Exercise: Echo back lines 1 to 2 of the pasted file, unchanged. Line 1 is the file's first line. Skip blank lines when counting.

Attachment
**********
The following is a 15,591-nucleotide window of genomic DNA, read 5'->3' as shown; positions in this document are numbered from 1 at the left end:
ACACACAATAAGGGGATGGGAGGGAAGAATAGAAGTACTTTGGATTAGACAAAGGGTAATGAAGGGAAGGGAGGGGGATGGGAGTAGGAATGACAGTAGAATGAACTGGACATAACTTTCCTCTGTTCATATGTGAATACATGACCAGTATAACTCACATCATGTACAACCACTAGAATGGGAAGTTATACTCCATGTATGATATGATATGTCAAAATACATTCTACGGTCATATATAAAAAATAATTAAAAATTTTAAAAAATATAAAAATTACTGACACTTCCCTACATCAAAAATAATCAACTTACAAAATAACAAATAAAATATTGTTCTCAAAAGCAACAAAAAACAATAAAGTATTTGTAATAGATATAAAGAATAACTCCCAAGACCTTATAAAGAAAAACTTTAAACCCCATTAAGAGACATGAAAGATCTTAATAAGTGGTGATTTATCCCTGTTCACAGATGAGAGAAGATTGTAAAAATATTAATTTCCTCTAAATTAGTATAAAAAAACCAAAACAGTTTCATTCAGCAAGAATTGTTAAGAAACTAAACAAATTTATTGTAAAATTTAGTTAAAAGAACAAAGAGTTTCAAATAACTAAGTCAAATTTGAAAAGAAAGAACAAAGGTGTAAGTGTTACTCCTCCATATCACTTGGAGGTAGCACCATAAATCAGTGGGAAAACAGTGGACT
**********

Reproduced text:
The following is a 15,591-nucleotide window of genomic DNA, read 5'->3' as shown; positions in this document are numbered from 1 at the left end:
ACACACAATAAGGGGATGGGAGGGAAGAATAGAAGTACTTTGGATTAGACAAAGGGTAATGAAGGGAAGGGAGGGGGATGGGAGTAGGAATGACAGTAGAATGAACTGGACATAACTTTCCTCTGTTCATATGTGAATACATGACCAGTATAACTCACATCATGTACAACCACTAGAATGGGAAGTTATACTCCATGTATGATATGATATGTCAAAATACATTCTACGGTCATATATAAAAAATAATTAAAAATTTTAAAAAATATAAAAATTACTGACACTTCCCTACATCAAAAATAATCAACTTACAAAATAACAAATAAAATATTGTTCTCAAAAGCAACAAAAAACAATAAAGTATTTGTAATAGATATAAAGAATAACTCCCAAGACCTTATAAAGAAAAACTTTAAACCCCATTAAGAGACATGAAAGATCTTAATAAGTGGTGATTTATCCCTGTTCACAGATGAGAGAAGATTGTAAAAATATTAATTTCCTCTAAATTAGTATAAAAAAACCAAAACAGTTTCATTCAGCAAGAATTGTTAAGAAACTAAACAAATTTATTGTAAAATTTAGTTAAAAGAACAAAGAGTTTCAAATAACTAAGTCAAATTTGAAAAGAAAGAACAAAGGTGTAAGTGTTACTCCTCCATATCACTTGGAGGTAGCACCATAAATCAGTGGGAAAACAGTGGACT